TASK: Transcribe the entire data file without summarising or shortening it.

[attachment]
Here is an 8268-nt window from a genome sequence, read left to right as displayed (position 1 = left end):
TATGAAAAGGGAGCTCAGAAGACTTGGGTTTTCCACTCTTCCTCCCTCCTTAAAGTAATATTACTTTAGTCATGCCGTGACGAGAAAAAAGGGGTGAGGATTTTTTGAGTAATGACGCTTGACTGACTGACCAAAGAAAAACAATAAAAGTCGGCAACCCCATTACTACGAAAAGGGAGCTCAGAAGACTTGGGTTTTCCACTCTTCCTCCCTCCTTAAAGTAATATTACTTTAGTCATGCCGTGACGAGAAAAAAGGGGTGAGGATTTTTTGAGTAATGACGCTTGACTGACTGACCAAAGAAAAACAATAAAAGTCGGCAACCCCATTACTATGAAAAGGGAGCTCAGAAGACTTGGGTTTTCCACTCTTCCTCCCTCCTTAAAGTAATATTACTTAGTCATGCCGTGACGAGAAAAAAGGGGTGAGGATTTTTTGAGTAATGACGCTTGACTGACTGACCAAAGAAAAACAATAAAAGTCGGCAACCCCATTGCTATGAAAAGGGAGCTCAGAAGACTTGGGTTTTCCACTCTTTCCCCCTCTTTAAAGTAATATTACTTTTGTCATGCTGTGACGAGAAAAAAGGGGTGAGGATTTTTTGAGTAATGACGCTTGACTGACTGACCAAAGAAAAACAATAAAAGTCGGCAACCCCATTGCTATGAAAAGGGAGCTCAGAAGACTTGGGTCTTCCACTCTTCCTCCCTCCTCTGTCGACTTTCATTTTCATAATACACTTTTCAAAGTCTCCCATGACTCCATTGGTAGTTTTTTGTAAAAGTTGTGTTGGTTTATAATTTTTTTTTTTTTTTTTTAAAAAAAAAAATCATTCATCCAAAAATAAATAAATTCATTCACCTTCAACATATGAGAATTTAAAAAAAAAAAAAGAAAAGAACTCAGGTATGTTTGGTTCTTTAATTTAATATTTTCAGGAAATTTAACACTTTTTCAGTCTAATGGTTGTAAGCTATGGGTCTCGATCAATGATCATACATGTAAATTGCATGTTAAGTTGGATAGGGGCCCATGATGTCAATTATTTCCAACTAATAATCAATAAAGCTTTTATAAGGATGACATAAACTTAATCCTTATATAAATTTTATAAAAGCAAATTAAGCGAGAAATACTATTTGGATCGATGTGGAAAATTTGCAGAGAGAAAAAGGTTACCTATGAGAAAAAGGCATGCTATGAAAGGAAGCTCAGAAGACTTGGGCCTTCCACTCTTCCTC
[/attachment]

Here is an 8268-nt window from a genome sequence, read left to right as displayed (position 1 = left end):
TATGAAAAGGGAGCTCAGAAGACTTGGGTTTTCCACTCTTCCTCCCTCCTTAAAGTAATATTACTTTAGTCATGCCGTGACGAGAAAAAAGGGGTGAGGATTTTTTGAGTAATGACGCTTGACTGACTGACCAAAGAAAAACAATAAAAGTCGGCAACCCCATTACTACGAAAAGGGAGCTCAGAAGACTTGGGTTTTCCACTCTTCCTCCCTCCTTAAAGTAATATTACTTTAGTCATGCCGTGACGAGAAAAAAGGGGTGAGGATTTTTTGAGTAATGACGCTTGACTGACTGACCAAAGAAAAACAATAAAAGTCGGCAACCCCATTACTATGAAAAGGGAGCTCAGAAGACTTGGGTTTTCCACTCTTCCTCCCTCCTTAAAGTAATATTACTTAGTCATGCCGTGACGAGAAAAAAGGGGTGAGGATTTTTTGAGTAATGACGCTTGACTGACTGACCAAAGAAAAACAATAAAAGTCGGCAACCCCATTGCTATGAAAAGGGAGCTCAGAAGACTTGGGTTTTCCACTCTTTCCCCCTCTTTAAAGTAATATTACTTTTGTCATGCTGTGACGAGAAAAAAGGGGTGAGGATTTTTTGAGTAATGACGCTTGACTGACTGACCAAAGAAAAACAATAAAAGTCGGCAACCCCATTGCTATGAAAAGGGAGCTCAGAAGACTTGGGTCTTCCACTCTTCCTCCCTCCTCTGTCGACTTTCATTTTCATAATACACTTTTCAAAGTCTCCCATGACTCCATTGGTAGTTTTTTGTAAAAGTTGTGTTGGTTTATAATTTTTTTTTTTTTTTTTTAAAAAAAAAAATCATTCATCCAAAAATAAATAAATTCATTCACCTTCAACATATGAGAATTTAAAAAAAAAAAAAGAAAAGAACTCAGGTATGTTTGGTTCTTTAATTTAATATTTTCAGGAAATTTAACACTTTTTCAGTCTAATGGTTGTAAGCTATGGGTCTCGATCAATGATCATACATGTAAATTGCATGTTAAGTTGGATAGGGGCCCATGATGTCAATTATTTCCAACTAATAATCAATAAAGCTTTTATAAGGATGACATAAACTTAATCCTTATATAAATTTTATAAAAGCAAATTAAGCGAGAAATACTATTTGGATCGATGTGGAAAATTTGCAGAGAGAAAAAGGTTACCTATGAGAAAAAGGCATGCTATGAAAGGAAGCTCAGAAGACTTGGGCCTTCCACTCTTCCTC